Group of people posing as opihis
The ʻOpihi Monitoring Partnership represents collaboration between scientists, various organizations and the public, in caring for ʻopihi, or limpets.

It’s true: there are plenty of fish in the sea. A new service called seaHarmony matches lovers of the scientific method in different fields of marine research with classroom educators, managers and community groups to help foster new collaborations.

Marine scientists log into the webpage and create a profile detailing their field of research, availability and the level of commitment they’re willing to put into education activities or collaboration. Similarly, educators or resource managers also make a profile indicating their science interests, age/grade level of their audience and what kind collaboration they might want with a scientist. Then, seaHarmony matches scientists with educators and managers that have similar interests in topics and levels of participation, facilitating interactions with a built-in messaging system and fostering innovative and fulfilling partnerships.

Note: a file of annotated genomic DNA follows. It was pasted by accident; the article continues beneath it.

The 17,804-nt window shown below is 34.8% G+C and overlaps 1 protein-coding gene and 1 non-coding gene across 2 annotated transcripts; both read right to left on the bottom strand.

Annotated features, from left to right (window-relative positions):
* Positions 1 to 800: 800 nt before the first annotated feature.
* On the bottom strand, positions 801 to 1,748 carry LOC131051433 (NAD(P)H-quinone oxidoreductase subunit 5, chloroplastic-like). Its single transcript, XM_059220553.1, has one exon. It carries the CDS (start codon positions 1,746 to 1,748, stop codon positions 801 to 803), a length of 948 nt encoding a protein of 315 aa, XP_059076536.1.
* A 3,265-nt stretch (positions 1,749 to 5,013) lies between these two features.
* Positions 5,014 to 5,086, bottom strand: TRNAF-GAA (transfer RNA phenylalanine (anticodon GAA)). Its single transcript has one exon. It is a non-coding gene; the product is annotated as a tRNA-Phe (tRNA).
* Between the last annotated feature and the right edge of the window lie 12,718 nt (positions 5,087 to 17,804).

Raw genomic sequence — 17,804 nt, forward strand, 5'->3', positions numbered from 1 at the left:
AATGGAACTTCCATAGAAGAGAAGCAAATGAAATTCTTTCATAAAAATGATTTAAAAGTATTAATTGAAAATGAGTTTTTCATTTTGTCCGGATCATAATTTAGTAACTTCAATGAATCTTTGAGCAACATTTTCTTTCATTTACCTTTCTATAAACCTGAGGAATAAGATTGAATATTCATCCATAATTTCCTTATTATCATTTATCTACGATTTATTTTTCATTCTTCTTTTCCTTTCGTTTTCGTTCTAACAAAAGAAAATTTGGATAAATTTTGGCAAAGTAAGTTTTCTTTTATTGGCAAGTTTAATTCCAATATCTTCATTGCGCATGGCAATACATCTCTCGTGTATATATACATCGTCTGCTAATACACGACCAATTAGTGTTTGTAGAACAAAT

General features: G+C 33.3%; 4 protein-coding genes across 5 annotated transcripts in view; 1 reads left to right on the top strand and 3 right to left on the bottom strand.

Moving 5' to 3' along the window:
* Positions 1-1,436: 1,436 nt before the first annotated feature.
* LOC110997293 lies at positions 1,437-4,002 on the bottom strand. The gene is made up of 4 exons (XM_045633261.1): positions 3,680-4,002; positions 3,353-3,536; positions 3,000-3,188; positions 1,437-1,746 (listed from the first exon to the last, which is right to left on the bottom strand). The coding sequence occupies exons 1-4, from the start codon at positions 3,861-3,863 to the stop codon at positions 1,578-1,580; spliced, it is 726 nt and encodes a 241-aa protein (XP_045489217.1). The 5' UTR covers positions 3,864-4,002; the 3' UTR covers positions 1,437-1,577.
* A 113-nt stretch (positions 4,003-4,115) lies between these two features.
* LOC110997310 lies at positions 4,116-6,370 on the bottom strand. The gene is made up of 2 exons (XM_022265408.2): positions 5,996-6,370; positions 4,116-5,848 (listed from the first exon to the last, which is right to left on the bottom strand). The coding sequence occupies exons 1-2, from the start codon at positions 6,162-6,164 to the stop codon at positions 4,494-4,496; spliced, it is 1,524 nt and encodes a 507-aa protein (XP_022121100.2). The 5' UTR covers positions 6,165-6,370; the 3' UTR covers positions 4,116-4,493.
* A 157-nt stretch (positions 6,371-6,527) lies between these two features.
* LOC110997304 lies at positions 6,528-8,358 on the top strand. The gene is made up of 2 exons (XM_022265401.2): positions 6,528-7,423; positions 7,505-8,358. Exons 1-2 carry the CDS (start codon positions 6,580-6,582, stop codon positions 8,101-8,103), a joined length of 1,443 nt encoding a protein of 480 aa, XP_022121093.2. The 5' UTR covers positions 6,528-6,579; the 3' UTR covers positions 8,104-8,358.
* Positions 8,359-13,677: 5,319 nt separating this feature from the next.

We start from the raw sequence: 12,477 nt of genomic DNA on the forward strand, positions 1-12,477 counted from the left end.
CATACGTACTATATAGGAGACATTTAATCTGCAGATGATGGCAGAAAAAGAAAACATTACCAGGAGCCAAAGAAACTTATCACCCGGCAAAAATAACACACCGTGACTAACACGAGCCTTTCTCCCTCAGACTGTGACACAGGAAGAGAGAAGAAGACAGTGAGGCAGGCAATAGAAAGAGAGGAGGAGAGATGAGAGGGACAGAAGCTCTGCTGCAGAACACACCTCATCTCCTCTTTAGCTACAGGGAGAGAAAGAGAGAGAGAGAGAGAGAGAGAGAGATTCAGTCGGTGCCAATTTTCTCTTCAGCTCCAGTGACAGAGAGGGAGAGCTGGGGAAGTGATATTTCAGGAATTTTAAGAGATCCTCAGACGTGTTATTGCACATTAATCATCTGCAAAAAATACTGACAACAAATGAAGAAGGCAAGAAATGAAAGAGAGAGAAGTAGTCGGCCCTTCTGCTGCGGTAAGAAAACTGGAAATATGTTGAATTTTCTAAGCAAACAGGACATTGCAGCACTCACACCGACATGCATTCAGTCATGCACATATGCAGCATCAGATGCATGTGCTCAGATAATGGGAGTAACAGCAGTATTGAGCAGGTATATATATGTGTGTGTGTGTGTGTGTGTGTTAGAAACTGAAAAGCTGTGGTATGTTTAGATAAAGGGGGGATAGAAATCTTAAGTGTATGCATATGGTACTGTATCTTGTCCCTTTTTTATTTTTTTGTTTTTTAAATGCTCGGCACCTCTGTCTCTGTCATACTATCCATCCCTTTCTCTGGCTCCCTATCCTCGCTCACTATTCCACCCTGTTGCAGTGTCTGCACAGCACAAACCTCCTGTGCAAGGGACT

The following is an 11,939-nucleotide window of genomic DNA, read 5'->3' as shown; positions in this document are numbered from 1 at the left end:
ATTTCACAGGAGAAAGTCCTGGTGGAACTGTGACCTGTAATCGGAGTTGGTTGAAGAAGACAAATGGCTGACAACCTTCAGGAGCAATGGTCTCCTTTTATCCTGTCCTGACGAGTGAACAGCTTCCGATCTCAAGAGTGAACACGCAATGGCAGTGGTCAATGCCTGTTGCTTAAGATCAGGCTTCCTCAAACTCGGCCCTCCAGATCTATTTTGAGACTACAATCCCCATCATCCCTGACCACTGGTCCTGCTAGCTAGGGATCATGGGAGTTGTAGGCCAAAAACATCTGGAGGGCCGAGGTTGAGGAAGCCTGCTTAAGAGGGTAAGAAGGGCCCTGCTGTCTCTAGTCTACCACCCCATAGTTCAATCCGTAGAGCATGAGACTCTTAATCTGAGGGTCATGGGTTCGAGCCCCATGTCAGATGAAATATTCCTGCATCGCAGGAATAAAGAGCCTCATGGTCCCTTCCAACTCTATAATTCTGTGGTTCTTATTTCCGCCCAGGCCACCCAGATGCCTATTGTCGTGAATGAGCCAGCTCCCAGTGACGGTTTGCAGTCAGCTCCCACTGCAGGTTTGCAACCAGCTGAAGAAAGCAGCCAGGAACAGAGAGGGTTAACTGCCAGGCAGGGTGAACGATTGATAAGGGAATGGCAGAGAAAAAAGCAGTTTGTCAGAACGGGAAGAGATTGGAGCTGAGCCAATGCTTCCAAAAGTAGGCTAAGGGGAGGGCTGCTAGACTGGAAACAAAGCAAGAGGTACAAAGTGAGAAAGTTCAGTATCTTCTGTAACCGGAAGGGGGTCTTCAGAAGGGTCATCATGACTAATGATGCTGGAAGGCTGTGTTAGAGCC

A UH marine science research professor added, “I think it’s a great way to find opportunities and put people together.” With a little bit of technology and a lot of community involvement, the seaHarmony site promises to be a big success for the field of marine science.

Learn more about seaHarmony.